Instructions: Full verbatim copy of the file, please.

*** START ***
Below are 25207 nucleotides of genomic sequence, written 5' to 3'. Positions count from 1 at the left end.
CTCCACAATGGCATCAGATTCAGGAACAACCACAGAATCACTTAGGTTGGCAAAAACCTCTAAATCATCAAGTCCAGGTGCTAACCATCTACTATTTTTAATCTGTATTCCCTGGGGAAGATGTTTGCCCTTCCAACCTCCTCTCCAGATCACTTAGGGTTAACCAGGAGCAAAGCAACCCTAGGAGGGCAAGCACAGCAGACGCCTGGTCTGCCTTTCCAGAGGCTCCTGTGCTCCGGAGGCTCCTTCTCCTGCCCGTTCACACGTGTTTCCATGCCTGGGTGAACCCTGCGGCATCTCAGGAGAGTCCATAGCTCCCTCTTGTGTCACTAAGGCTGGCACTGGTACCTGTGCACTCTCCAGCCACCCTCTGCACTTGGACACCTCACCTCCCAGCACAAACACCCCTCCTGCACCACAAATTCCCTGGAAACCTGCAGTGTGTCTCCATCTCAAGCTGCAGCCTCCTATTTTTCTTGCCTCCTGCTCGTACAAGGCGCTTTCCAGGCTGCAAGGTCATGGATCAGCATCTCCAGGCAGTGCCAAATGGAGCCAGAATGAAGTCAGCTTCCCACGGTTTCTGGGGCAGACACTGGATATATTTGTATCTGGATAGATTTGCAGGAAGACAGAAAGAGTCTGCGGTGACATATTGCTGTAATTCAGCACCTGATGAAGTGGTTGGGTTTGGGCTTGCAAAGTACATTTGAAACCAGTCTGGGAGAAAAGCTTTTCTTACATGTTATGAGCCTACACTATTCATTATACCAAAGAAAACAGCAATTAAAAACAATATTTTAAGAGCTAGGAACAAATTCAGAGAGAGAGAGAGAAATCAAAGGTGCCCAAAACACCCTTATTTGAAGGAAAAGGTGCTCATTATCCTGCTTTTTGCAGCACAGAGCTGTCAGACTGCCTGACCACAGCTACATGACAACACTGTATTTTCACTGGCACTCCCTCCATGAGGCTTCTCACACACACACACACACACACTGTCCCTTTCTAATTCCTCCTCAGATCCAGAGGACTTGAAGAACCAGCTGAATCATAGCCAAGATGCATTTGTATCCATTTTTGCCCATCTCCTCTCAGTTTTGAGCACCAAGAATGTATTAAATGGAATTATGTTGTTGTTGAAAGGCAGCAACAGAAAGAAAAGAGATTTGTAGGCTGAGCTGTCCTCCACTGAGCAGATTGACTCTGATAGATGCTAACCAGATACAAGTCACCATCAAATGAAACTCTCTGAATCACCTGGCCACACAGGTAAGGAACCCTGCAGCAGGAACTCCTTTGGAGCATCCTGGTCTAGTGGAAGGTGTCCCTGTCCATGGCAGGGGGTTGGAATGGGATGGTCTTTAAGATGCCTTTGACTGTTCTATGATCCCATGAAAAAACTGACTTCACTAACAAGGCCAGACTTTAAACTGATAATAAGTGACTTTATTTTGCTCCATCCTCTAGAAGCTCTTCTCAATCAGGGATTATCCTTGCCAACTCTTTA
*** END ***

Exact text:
Below are 25207 nucleotides of genomic sequence, written 5' to 3'. Positions count from 1 at the left end.
CTCCACAATGGCATCAGATTCAGGAACAACCACAGAATCACTTAGGTTGGCAAAAACCTCTAAATCATCAAGTCCAGGTGCTAACCATCTACTATTTTTAATCTGTATTCCCTGGGGAAGATGTTTGCCCTTCCAACCTCCTCTCCAGATCACTTAGGGTTAACCAGGAGCAAAGCAACCCTAGGAGGGCAAGCACAGCAGACGCCTGGTCTGCCTTTCCAGAGGCTCCTGTGCTCCGGAGGCTCCTTCTCCTGCCCGTTCACACGTGTTTCCATGCCTGGGTGAACCCTGCGGCATCTCAGGAGAGTCCATAGCTCCCTCTTGTGTCACTAAGGCTGGCACTGGTACCTGTGCACTCTCCAGCCACCCTCTGCACTTGGACACCTCACCTCCCAGCACAAACACCCCTCCTGCACCACAAATTCCCTGGAAACCTGCAGTGTGTCTCCATCTCAAGCTGCAGCCTCCTATTTTTCTTGCCTCCTGCTCGTACAAGGCGCTTTCCAGGCTGCAAGGTCATGGATCAGCATCTCCAGGCAGTGCCAAATGGAGCCAGAATGAAGTCAGCTTCCCACGGTTTCTGGGGCAGACACTGGATATATTTGTATCTGGATAGATTTGCAGGAAGACAGAAAGAGTCTGCGGTGACATATTGCTGTAATTCAGCACCTGATGAAGTGGTTGGGTTTGGGCTTGCAAAGTACATTTGAAACCAGTCTGGGAGAAAAGCTTTTCTTACATGTTATGAGCCTACACTATTCATTATACCAAAGAAAACAGCAATTAAAAACAATATTTTAAGAGCTAGGAACAAATTCAGAGAGAGAGAGAGAAATCAAAGGTGCCCAAAACACCCTTATTTGAAGGAAAAGGTGCTCATTATCCTGCTTTTTGCAGCACAGAGCTGTCAGACTGCCTGACCACAGCTACATGACAACACTGTATTTTCACTGGCACTCCCTCCATGAGGCTTCTCACACACACACACACACACACTGTCCCTTTCTAATTCCTCCTCAGATCCAGAGGACTTGAAGAACCAGCTGAATCATAGCCAAGATGCATTTGTATCCATTTTTGCCCATCTCCTCTCAGTTTTGAGCACCAAGAATGTATTAAATGGAATTATGTTGTTGTTGAAAGGCAGCAACAGAAAGAAAAGAGATTTGTAGGCTGAGCTGTCCTCCACTGAGCAGATTGACTCTGATAGATGCTAACCAGATACAAGTCACCATCAAATGAAACTCTCTGAATCACCTGGCCACACAGGTAAGGAACCCTGCAGCAGGAACTCCTTTGGAGCATCCTGGTCTAGTGGAAGGTGTCCCTGTCCATGGCAGGGGGTTGGAATGGGATGGTCTTTAAGATGCCTTTGACTGTTCTATGATCCCATGAAAAAACTGACTTCACTAACAAGGCCAGACTTTAAACTGATAATAAGTGACTTTATTTTGCTCCATCCTCTAGAAGCTCTTCTCAATCAGGGATTATCCTTGCCAACTCTTTA